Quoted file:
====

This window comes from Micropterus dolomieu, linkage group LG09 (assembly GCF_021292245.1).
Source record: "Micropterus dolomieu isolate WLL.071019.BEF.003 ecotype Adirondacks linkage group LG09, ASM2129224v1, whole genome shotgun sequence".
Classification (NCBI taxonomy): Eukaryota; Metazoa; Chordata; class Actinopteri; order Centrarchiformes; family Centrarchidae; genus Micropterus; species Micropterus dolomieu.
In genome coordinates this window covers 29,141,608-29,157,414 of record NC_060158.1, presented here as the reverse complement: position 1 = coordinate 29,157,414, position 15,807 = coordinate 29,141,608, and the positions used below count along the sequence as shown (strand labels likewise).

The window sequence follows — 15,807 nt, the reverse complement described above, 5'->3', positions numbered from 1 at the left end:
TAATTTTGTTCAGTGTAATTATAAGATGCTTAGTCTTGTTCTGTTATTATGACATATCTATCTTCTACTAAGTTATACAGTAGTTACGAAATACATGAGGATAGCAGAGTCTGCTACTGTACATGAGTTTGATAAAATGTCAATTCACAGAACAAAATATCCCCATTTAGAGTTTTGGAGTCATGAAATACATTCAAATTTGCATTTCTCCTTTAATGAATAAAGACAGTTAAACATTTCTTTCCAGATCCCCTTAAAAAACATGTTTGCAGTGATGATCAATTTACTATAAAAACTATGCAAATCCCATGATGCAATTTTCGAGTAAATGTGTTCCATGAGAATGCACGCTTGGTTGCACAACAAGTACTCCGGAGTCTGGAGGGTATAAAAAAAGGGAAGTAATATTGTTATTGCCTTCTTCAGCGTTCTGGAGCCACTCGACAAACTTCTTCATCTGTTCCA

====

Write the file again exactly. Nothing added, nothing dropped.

This window comes from Micropterus dolomieu, linkage group LG09 (assembly GCF_021292245.1).
Source record: "Micropterus dolomieu isolate WLL.071019.BEF.003 ecotype Adirondacks linkage group LG09, ASM2129224v1, whole genome shotgun sequence".
Classification (NCBI taxonomy): Eukaryota; Metazoa; Chordata; class Actinopteri; order Centrarchiformes; family Centrarchidae; genus Micropterus; species Micropterus dolomieu.
In genome coordinates this window covers 29,141,608-29,157,414 of record NC_060158.1, presented here as the reverse complement: position 1 = coordinate 29,157,414, position 15,807 = coordinate 29,141,608, and the positions used below count along the sequence as shown (strand labels likewise).

The window sequence follows — 15,807 nt, the reverse complement described above, 5'->3', positions numbered from 1 at the left end:
TAATTTTGTTCAGTGTAATTATAAGATGCTTAGTCTTGTTCTGTTATTATGACATATCTATCTTCTACTAAGTTATACAGTAGTTACGAAATACATGAGGATAGCAGAGTCTGCTACTGTACATGAGTTTGATAAAATGTCAATTCACAGAACAAAATATCCCCATTTAGAGTTTTGGAGTCATGAAATACATTCAAATTTGCATTTCTCCTTTAATGAATAAAGACAGTTAAACATTTCTTTCCAGATCCCCTTAAAAAACATGTTTGCAGTGATGATCAATTTACTATAAAAACTATGCAAATCCCATGATGCAATTTTCGAGTAAATGTGTTCCATGAGAATGCACGCTTGGTTGCACAACAAGTACTCCGGAGTCTGGAGGGTATAAAAAAAGGGAAGTAATATTGTTATTGCCTTCTTCAGCGTTCTGGAGCCACTCGACAAACTTCTTCATCTGTTCCA